Another aspect of scenes is selecting a “point of view” (POV) character to relate what is happening. Unless you choose to write in the first person, every scene is told from one character’s point of view. The POV should be selected to maximize the impact of the scene. Let’s say you have a scene wherein everyone in the room knows a secret except one person. You could maximize the impact by relating the scene from that character’s point-of-view.

How does a scene differ from a chapter? There are a number of different viewpoints on what constitutes a chapter. Some say each chapter should end when there’s a shift in the story. Others like “cliff-hanger” chapter endings. Some structure chapters around POV characters. A chapter could
contain just one scene or multiple scenes. My first novel included a deathbed scene that continued over several chapters. My view on chapters is that they should contain a specific element of a story. Some writers don’t add chapter breaks until they complete a first draft. There’s no rule on the number of scenes per chapter, but when I read a novel where each chapter consists of just one scene, the story has a choppy, disjointed feel.

Crafting scenes is a topic too complicated to be covered in a single blog post. For more detail, I recommend Raymond Obstfeld’s Novelist’s Essential Guide to Crafting Scenes.

What is the ideal length of scenes? How do you approach crafting scenes?

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8 Comments

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8 responses to “Crafting Scenes: What’s Too Much or Too Little?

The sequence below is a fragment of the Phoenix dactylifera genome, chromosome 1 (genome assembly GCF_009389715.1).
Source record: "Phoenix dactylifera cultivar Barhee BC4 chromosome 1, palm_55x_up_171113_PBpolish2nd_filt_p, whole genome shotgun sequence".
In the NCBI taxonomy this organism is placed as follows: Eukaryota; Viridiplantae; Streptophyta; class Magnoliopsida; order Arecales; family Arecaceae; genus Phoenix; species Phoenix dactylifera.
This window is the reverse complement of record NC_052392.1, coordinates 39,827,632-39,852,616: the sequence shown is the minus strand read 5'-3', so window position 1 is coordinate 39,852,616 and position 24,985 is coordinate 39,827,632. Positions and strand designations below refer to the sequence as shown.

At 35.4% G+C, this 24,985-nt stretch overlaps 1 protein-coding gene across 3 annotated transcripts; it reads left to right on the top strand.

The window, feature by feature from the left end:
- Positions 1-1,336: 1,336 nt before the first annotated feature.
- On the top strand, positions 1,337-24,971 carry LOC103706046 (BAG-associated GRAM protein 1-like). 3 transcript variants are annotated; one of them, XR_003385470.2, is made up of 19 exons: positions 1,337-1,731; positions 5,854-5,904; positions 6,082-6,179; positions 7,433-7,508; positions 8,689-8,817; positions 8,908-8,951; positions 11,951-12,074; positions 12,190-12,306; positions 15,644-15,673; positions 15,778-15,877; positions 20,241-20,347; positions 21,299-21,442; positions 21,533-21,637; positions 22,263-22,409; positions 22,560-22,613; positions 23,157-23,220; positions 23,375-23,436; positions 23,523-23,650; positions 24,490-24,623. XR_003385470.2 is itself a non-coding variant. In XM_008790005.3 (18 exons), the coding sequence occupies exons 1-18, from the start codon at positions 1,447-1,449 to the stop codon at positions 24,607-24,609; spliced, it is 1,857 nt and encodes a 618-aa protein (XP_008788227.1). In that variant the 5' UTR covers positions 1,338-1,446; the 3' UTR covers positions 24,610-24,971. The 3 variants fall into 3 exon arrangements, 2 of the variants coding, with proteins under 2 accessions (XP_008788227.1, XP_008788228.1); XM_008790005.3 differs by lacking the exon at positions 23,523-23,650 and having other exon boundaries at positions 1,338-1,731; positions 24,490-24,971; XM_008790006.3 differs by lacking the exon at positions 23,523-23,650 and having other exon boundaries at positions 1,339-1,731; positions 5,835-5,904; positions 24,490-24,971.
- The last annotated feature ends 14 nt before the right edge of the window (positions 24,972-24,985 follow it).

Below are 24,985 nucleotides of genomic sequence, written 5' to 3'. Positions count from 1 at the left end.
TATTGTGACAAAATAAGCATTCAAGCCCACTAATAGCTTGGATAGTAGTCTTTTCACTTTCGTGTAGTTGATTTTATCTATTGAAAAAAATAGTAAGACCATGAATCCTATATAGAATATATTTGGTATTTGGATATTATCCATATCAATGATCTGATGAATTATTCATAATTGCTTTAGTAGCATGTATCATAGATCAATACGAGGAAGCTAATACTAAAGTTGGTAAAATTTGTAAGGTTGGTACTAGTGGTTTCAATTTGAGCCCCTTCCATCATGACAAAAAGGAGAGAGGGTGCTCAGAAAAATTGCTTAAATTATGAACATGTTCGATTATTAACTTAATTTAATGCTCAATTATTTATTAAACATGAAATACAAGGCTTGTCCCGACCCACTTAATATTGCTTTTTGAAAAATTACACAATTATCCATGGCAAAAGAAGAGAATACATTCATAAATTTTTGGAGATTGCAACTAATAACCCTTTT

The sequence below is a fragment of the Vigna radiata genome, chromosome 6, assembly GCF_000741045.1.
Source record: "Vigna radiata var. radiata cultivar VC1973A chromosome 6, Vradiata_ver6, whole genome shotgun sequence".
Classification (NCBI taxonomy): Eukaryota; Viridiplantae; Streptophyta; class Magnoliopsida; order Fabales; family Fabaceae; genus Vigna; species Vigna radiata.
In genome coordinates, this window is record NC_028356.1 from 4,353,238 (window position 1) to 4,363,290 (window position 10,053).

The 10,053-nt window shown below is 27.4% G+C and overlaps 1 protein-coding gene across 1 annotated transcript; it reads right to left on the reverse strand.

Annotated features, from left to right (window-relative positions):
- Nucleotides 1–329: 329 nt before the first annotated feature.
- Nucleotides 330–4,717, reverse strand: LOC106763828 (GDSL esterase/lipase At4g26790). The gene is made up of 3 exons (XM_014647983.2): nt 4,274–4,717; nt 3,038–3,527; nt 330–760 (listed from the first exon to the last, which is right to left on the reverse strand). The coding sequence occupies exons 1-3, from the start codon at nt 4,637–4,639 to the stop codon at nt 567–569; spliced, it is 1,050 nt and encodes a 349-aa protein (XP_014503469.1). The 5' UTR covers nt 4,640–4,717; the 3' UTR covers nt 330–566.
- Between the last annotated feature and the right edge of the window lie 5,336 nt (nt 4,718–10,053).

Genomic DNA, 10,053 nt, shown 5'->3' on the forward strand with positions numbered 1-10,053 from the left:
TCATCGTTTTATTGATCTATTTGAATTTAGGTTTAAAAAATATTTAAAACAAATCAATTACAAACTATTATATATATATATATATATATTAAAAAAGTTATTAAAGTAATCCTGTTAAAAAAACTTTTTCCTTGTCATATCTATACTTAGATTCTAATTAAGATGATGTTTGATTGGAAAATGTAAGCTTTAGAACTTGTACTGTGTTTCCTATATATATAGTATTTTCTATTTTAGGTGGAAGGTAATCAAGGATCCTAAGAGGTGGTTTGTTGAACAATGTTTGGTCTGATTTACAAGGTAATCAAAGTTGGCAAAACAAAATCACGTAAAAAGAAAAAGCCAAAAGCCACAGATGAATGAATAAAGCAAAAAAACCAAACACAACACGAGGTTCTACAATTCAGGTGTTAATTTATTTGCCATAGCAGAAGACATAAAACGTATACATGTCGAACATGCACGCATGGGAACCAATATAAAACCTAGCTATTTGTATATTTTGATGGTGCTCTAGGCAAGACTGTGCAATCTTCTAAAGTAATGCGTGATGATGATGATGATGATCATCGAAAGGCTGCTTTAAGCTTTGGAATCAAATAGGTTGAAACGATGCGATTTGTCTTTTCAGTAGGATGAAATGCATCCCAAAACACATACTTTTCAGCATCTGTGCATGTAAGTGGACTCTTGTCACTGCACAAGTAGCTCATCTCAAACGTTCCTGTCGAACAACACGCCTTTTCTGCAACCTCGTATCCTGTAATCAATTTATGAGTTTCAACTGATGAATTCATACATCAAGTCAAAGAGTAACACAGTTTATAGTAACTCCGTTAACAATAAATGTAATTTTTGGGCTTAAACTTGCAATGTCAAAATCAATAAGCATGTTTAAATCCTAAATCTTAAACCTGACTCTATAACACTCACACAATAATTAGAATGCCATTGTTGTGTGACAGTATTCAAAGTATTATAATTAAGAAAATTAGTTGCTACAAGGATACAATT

1. You’ve got an excellent topic to work with, CG. Scene absolutely matters. When I was writing Burritos and Gasoline I imagined each scene as if it were a movie playing on the big screen. If the scene didn’t hold my attention, I reasoned, it wouldn’t hold the readers attention either. Consequently, the second draft of the novel had a considerable amount of content cut out. That was difficult, because I enjoyed the parts that came out of the book, but they weren’t necessary for moving the story along. They were just scenes. And showing a new character who serves no real purpose to the story is potentially tedious to the reader.

    I’ll alway struggle to some extent with writing any scene. Even though I may enjoy the scene tremendously and find it enjoyable. That doesn’t mean it’s critical to the story – so it might just have to go before I’m done with the book – and I will be the only one who ever knew it was there.

    I do enjoy my little secrets.

    • Jamie,
      I struggled with crafting scenes for years. The concept of in media res,or starting in the middle, really helped me. I believe the first draft is where you let it flow and then when you review it, you figure out where the scene should begin and end. I cut the first four chapters out of my novel, Small Change. I thought at the time I was losing some critical backstory but the only thing I put back in was the little vignette about how the family financed their vacations with the “small change” jar. That was kind of essential, since it’s the title of the book. Also, what you cut helps you to figure out what the essence of the story is.